|UNESCO World Heritage site|
Areal view of the castle grounds
|Location||Hagi, Yamaguchi Prefecture, Chūgoku region, Japan|
|Part of||"Hagi Proto-industrial Heritage / Hagi Castle Town" part of Sites of Japan’s Meiji Industrial Revolution: Iron and Steel, Shipbuilding and Coal Mining|
|Criteria||Cultural: (ii), (iv)|
|Inscription||2015 (39th Session)|
Mōri Terumoto lost his holdings around Hiroshima and was moved to Hagi following the Battle of Sekigahara when he supported the losing side. He built Hagi Castle in 1604, and his family continued to rule over the Chōshū Domain until the Meiji Restoration. The castle was unusual as it was constructed mainly at the base of Mount Shizuki, though a few defences are located on the mountain.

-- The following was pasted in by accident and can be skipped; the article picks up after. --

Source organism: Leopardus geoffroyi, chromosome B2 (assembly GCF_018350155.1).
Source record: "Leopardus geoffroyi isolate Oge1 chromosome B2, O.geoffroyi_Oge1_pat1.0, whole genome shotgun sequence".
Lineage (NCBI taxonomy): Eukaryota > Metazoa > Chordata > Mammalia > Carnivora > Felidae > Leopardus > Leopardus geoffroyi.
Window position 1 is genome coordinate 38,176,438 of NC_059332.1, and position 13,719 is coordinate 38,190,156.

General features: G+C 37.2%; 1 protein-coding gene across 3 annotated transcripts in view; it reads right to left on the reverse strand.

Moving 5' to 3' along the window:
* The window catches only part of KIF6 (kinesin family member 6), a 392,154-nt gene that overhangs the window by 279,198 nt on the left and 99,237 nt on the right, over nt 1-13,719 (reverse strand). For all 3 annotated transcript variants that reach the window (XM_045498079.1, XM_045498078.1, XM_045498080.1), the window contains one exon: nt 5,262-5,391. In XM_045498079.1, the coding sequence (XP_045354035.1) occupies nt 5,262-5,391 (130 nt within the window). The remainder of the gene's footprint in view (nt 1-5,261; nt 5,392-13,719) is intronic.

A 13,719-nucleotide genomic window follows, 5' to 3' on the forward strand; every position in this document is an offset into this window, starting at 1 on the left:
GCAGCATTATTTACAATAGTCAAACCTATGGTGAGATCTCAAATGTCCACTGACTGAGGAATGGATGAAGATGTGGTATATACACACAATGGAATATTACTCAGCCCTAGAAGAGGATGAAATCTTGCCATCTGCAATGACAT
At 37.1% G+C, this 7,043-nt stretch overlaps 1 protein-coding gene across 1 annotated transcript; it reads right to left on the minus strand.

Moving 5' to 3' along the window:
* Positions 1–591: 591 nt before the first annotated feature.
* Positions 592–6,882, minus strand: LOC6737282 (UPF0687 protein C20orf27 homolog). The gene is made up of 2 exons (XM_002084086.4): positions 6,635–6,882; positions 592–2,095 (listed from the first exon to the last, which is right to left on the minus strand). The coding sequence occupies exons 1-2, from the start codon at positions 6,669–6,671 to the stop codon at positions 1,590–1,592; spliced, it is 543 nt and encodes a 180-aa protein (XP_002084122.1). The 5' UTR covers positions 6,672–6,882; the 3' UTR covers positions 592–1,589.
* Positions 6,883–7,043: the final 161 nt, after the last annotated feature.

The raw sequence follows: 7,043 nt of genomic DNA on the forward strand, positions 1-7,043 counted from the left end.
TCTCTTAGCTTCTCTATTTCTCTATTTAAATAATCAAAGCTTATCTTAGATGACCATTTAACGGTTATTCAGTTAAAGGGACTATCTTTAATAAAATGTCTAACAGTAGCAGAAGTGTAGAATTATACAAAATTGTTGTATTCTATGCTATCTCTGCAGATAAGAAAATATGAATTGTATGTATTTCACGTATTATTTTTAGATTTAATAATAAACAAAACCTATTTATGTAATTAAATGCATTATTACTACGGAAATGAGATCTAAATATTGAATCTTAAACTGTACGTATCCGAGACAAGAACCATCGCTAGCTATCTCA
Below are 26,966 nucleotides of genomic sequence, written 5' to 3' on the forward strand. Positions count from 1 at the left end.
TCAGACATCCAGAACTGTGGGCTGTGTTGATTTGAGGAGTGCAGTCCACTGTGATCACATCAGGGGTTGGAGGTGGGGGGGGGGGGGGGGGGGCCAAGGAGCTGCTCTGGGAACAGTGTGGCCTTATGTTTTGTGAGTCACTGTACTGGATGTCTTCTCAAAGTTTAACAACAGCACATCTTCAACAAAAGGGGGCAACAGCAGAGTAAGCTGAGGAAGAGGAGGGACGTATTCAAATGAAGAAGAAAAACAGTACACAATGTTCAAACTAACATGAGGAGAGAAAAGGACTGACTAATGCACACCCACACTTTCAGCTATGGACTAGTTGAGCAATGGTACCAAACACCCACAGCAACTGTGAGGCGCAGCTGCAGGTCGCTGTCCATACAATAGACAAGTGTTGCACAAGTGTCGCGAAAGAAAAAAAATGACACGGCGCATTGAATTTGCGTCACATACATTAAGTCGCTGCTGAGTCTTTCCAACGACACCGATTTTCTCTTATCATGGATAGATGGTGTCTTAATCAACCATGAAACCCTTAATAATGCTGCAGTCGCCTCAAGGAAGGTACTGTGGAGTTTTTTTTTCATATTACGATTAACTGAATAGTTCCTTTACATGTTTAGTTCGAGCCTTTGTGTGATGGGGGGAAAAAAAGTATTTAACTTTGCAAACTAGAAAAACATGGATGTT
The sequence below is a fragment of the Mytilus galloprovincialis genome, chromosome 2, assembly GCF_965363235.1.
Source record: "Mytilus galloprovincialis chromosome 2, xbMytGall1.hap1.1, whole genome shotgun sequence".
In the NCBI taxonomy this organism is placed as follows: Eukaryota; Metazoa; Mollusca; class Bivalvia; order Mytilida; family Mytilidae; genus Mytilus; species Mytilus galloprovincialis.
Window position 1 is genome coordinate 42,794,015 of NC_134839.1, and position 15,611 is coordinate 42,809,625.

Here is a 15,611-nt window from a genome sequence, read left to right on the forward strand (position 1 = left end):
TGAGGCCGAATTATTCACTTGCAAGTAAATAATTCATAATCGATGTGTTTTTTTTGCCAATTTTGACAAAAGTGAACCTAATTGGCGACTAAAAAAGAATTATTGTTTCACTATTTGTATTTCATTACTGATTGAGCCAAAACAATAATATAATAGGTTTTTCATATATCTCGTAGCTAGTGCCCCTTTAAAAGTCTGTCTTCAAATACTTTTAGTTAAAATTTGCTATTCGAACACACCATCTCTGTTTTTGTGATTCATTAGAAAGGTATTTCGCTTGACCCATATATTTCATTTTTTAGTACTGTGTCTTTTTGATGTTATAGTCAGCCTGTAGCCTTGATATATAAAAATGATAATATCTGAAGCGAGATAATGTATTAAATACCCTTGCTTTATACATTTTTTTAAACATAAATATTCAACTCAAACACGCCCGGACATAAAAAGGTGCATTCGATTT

In 1874, much of the castle was destroyed, leaving little but ruins.
Hagi Castle is a National Historic site. It was registered as a UNESCO World Heritage Site on July 5, 2015 as part of the Sites of Japan’s Meiji Industrial Revolution: Iron and Steel, Shipbuilding and Coal Mining. It is registered as part of Hagi's Castle Town. 
- "Archived copy". Archived from the original on 2008-03-13. Retrieved 2008-04-17.
- "Archived copy". Archived from the original on 2013-10-16. Retrieved 2012-02-17.
- Schmorleitz, Morton S. (1974). Castles in Japan. Tokyo: Charles E. Tuttle Co. pp. 142–144. ISBN 0-8048-1102-4.
Media related to Hagi Castle at Wikimedia Commons